The aims of this study were to evaluate the chest computed tomography findings of parasite infestation regardless of pathogen and to compare the differential findings between paragonimiasis and nonparagonimiatic parasite infestation (NPPI).
Between January 2008 and November 2011, 75 patients (46 men; 52.9 ± 14.1 years) with serologically proven parasite infestation and available chest computed tomography images were evaluated. Computed tomography images of 40 patients with paragonimiasis and 35 patients with NPPI (13 with sparganosis, 12 with toxocariasis, 8 with cysticercosis, and 2 with clonorchiasis) were assessed for the presence or absence of pleural abnormalities, consolidation, cavitary lesions, aggregated cysts, worm-migration tracts, and pure ground-glass opacity. Findings associated with consolidation were further assessed for characteristics including size, perilesional ground-glass opacity, presence of perilesional centrilobular nodules, and internal low attenuation, and multisegmentality and bilaterality were assessed for all patients.
In both groups, the most common pleural abnormality was pleural effusion (42.5% in paragonimiasis vs 22.9% in NPPI, P = 0.09), and the most common pulmonary abnormality was consolidation (82.5% vs 80.0%, P = 1.00). Multisegmentality (35% vs 42.9%, P = 0.64) and bilaterality (55.0% vs 60%, P = 0.82) of pleuropulmonary lesions were often observed in both groups. Internal low attenuation, perilesional centrilobular nodules, cavitary lesions, and worm-migration tracts were more frequently found in the paragonimiasis group (P ≤ 0.05).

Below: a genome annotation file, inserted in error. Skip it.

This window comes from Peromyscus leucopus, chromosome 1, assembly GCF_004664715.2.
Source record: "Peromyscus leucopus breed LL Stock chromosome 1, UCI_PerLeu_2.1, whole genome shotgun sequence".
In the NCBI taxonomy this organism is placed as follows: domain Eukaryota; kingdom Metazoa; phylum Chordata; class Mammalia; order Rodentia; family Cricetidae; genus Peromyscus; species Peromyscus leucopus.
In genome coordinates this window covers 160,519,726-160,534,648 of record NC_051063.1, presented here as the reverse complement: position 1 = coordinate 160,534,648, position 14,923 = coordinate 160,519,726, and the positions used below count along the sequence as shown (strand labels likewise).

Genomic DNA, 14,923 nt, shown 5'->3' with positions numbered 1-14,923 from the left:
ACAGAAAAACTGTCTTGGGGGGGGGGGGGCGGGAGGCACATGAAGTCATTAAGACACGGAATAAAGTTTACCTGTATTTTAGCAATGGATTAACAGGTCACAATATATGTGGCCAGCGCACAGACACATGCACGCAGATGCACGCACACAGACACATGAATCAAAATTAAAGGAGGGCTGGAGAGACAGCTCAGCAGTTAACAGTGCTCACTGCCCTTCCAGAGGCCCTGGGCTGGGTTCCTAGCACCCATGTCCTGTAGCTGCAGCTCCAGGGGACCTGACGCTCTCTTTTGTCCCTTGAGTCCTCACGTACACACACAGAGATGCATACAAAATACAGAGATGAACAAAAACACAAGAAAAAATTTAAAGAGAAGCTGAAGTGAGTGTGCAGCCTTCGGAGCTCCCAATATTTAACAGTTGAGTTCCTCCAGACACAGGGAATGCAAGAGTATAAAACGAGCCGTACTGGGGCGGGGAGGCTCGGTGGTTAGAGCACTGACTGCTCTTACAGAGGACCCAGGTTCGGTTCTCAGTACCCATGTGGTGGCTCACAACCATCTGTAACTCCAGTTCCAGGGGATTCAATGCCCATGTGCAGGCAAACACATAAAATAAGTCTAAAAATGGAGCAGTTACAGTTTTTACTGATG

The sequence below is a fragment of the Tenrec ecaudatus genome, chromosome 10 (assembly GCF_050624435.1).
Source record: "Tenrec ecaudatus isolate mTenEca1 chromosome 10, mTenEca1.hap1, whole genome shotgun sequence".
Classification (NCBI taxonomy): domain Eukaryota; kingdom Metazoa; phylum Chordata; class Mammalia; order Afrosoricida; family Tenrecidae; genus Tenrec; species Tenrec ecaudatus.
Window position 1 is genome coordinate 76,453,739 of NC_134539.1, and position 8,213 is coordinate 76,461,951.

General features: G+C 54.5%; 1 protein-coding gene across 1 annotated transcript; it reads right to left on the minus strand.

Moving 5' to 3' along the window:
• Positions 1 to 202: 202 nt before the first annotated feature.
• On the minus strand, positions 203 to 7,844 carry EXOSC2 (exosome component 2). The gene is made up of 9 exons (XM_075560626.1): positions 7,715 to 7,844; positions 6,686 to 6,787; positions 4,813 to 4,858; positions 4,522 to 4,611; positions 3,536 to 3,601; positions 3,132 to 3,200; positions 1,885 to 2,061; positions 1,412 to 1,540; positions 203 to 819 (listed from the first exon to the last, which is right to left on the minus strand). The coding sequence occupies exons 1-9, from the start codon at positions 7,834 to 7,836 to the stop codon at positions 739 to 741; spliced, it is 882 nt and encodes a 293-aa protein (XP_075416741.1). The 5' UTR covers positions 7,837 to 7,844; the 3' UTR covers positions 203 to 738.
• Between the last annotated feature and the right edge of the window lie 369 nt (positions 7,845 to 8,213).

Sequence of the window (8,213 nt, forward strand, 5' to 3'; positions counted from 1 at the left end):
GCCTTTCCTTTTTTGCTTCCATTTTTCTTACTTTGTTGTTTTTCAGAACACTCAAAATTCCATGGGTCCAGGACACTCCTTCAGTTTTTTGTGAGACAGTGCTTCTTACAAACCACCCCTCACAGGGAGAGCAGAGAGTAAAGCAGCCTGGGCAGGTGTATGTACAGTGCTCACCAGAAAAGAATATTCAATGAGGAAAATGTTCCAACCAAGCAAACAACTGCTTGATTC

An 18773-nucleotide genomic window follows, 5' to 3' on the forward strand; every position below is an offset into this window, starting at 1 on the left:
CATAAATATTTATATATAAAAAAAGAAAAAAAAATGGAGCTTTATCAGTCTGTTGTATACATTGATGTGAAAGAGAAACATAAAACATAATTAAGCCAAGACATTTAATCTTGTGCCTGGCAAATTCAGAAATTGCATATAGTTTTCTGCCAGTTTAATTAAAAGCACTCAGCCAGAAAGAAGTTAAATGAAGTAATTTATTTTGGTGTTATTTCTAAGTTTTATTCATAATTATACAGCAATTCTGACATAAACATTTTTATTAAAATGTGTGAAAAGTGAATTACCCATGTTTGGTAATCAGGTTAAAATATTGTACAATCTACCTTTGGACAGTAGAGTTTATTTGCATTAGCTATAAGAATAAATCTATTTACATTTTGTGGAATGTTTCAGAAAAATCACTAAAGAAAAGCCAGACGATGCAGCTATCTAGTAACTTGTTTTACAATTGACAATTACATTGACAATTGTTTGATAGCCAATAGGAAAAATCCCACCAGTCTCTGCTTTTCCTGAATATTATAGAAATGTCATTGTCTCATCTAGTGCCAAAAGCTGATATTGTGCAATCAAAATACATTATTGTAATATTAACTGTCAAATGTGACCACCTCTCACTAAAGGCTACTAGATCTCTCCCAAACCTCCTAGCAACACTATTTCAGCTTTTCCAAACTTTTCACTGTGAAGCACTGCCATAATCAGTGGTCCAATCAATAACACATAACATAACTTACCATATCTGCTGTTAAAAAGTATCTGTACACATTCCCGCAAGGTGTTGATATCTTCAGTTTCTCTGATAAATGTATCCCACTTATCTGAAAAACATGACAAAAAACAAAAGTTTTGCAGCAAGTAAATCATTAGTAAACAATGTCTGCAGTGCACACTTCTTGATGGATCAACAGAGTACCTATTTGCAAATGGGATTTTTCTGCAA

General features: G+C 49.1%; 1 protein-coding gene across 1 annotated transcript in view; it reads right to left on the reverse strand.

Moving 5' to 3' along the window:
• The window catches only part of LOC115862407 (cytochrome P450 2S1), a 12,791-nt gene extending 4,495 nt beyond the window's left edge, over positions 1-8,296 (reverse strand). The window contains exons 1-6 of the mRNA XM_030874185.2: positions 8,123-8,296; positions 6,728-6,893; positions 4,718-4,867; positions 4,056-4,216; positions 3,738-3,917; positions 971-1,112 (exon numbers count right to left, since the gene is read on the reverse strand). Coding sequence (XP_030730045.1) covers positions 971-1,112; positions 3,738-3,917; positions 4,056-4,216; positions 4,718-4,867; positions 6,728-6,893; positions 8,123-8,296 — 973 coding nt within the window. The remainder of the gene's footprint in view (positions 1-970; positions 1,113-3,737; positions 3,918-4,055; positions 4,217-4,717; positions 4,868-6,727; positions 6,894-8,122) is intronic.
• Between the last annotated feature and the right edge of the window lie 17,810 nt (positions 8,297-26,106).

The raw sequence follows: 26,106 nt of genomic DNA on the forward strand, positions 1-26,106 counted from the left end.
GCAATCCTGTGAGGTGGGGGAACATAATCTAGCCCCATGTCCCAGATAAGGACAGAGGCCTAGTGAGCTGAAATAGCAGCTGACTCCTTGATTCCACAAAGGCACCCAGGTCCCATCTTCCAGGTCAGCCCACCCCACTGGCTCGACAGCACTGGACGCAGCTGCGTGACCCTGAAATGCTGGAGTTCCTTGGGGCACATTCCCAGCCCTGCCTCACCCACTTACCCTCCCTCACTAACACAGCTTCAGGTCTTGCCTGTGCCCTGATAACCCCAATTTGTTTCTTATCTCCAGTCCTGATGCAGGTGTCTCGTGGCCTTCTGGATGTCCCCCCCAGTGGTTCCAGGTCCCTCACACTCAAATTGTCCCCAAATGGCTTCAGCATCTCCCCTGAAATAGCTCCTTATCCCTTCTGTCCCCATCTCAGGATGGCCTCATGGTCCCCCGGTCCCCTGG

The presence of internal low attenuation and perilesional centrilobular nodules associated with pulmonary consolidative lesions, along with cavitary lesions and worm-migration tracts, is more frequent in patients with paragonimiasis than in patients with NPPI.